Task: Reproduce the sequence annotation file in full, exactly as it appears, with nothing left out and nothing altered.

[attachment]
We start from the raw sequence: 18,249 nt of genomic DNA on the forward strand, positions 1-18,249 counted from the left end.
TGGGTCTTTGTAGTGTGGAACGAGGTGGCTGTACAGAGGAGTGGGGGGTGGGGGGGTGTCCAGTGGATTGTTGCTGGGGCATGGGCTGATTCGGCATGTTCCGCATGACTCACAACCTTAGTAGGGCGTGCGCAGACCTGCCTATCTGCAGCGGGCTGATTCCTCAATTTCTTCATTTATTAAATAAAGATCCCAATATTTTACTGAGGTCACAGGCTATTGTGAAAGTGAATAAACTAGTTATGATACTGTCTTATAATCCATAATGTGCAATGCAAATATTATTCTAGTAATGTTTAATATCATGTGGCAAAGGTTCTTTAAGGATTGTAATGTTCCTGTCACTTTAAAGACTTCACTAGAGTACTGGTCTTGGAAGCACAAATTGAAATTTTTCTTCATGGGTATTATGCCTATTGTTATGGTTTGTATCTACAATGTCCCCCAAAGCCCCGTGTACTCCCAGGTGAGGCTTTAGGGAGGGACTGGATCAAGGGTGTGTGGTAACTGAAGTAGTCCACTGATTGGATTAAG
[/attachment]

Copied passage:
We start from the raw sequence: 18,249 nt of genomic DNA on the forward strand, positions 1-18,249 counted from the left end.
TGGGTCTTTGTAGTGTGGAACGAGGTGGCTGTACAGAGGAGTGGGGGGTGGGGGGGTGTCCAGTGGATTGTTGCTGGGGCATGGGCTGATTCGGCATGTTCCGCATGACTCACAACCTTAGTAGGGCGTGCGCAGACCTGCCTATCTGCAGCGGGCTGATTCCTCAATTTCTTCATTTATTAAATAAAGATCCCAATATTTTACTGAGGTCACAGGCTATTGTGAAAGTGAATAAACTAGTTATGATACTGTCTTATAATCCATAATGTGCAATGCAAATATTATTCTAGTAATGTTTAATATCATGTGGCAAAGGTTCTTTAAGGATTGTAATGTTCCTGTCACTTTAAAGACTTCACTAGAGTACTGGTCTTGGAAGCACAAATTGAAATTTTTCTTCATGGGTATTATGCCTATTGTTATGGTTTGTATCTACAATGTCCCCCAAAGCCCCGTGTACTCCCAGGTGAGGCTTTAGGGAGGGACTGGATCAAGGGTGTGTGGTAACTGAAGTAGTCCACTGATTGGATTAAG